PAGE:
Respect for politicians is at a low ebb. Yet the widespread public response to death this week of Charles Kennedy was of affection as well as of shock.
The Daily Record, a Labour-supporting tabloid, said in its leader column: ‘His death has prompted a wave of sadness because we feel he was neither elite nor remote as a politician. He was one of us.’
As the House of Commons briefly suspended business for tributes to be paid, Liam Fox paused and blinked back tears, one of several Conservatives from the party’s centre-right who spoke poignantly of Kennedy’s loss.
This, remember, for the ex-leader of Liberal Democrats, who suffered a near wipe-out in the general election a month earlier.
The reaction reflected Charles Kennedy rare gift as a politician: his ability to see and articulate politics from the perspective of the ordinary person. He did so with humour, with a wry self-deprecating manner, often with modesty and with careful moderate use of his language.
This is why many people liked him: he was among the first to capture the emerging anti-politics sentiment that has made British politics increasingly fluid. Many people felt an instinctive sense of connection with him, whether they knew him or not.
There is a paradox here. Kennedy was, in a sense, the ultimate professional politician: being a Member of Parliament was the only proper job he ever had. After six years as a student (five at Glasgow university, where changed course and repeated a year, and a sixth in the United States), he was elected at his first attempt aged 23. When he lost his seat last month he had served 32 years in the Commons.
He, however, felt himself to be an outsider. In part this was due to his upbringing: a West Highlander and a Catholic who won a seat at Westminster against all predictions – he came from fourth place to unseat a Conservative minister in the 1983 general election.
Despite his public persona as a genial and quick-witted personality, Kennedy was also a shy man. In private he was more reserved and reflective than most people would expect.
He was an immensely gifted politician: he was a champion debater at school and at Glasgow University Union, although he never fulfilled this early promise to become a great parliamentary orator like, for instance, Robin Cook, William Hague or Ian Paisley. Instead Kennedy developed and refined a conversational style or oratory more suited to the television studio.
Nor was he a natural leader. He shied away from confrontation, put off difficult decisions and preferred to keep his options open and operate on instinct rather than lead the Liberal Democrats via the party’s conventional structures, to the frustration of many activists.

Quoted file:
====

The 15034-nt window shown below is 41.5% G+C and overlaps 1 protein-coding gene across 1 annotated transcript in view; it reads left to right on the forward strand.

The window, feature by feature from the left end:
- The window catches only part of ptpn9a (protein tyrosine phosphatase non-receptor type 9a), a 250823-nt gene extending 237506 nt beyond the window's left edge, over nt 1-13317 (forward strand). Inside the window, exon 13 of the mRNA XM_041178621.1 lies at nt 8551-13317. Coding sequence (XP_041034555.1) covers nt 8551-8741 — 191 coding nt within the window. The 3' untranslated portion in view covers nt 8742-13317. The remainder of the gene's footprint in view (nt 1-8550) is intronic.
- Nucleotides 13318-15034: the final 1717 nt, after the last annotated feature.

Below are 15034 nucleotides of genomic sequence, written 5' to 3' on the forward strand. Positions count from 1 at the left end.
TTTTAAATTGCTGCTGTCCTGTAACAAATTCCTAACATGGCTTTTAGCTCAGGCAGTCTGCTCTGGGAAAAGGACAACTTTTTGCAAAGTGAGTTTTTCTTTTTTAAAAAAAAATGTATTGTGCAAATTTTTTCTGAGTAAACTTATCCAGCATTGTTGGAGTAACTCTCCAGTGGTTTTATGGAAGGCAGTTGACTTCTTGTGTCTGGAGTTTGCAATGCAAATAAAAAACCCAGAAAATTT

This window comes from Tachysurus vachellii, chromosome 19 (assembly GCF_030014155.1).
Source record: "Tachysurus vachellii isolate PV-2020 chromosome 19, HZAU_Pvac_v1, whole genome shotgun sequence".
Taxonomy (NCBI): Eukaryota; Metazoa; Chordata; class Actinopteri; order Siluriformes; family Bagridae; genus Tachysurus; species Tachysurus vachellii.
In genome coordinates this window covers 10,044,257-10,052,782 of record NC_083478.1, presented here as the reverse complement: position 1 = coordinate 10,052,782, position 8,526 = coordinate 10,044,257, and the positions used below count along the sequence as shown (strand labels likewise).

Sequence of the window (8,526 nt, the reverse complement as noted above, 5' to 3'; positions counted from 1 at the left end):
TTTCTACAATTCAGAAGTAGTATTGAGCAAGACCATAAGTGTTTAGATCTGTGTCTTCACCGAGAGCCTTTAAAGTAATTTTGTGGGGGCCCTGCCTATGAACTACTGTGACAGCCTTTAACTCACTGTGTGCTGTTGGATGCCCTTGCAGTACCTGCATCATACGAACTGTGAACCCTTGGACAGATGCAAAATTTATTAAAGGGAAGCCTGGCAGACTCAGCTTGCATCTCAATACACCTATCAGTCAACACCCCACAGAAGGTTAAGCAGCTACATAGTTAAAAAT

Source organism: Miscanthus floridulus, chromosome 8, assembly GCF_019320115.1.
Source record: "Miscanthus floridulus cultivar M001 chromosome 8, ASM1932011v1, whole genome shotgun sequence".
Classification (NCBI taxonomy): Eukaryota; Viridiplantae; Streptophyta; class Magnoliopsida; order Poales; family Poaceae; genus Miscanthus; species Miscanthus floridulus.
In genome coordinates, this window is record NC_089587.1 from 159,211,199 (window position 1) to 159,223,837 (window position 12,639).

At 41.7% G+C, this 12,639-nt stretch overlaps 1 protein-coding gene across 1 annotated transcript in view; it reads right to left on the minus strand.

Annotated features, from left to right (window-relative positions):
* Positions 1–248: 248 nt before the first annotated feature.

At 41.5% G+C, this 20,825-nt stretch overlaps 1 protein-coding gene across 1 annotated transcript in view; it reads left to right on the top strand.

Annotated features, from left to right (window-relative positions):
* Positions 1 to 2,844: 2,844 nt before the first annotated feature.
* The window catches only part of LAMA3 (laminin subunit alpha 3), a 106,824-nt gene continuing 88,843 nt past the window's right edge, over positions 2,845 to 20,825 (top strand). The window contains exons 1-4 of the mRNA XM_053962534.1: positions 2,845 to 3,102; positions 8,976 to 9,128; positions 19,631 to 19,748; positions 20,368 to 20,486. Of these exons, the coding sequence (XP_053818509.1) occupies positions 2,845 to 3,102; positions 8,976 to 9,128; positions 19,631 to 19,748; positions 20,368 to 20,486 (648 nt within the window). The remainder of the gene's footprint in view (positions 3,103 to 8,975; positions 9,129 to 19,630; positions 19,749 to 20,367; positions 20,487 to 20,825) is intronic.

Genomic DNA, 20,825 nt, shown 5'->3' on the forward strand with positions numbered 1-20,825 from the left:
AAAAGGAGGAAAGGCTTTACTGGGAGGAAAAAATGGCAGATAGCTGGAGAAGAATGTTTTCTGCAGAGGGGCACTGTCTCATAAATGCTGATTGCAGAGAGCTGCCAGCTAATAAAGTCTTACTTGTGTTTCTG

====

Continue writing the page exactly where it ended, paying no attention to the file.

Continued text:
As we now know, he had his demons: he was an alcoholic for much of his adult life, not drinking all the time but indulging in sporadic sprees that would leave him unable to function. During his six years as Lib Dem leader, there were times when his tight inner circle kept him from public view to avoid his secret from coming out. Ultimately they were unable to do so, which was why he was toppled by a revolt among Lib Dem MPs in January 2006.
Kennedy deserves to be remembered for two things. While he led the Lib Dems to the third party’s biggest electoral strength since the 1920s, winning 62 seats in the 2005 general election, they ought to have done still better with Tony Blair losing popularity and the Conservatives still recovering from their wilderness years. Nor did Kennedy prepare the Lib Dems for government; essentially he led them back into opposition.
But he certainly deserves to be remembered for leading opposition to the Iraq war, the only British party leader to do so; not just for what he did but how. On Iraq he was measured, patient, eloquent but resolute.
His other legacy is the way he conducted his politics. His rare emotional intelligence, preference for understatement rather than hyperbole, a willingness to listen as well as his instinctive decency made him an unusual politician. People liked his style. Other politicians might take note.
*Greg Hurst is a journalist at The Times and author of Charles Kennedy: A Tragic Flaw (Politico’s, 2006)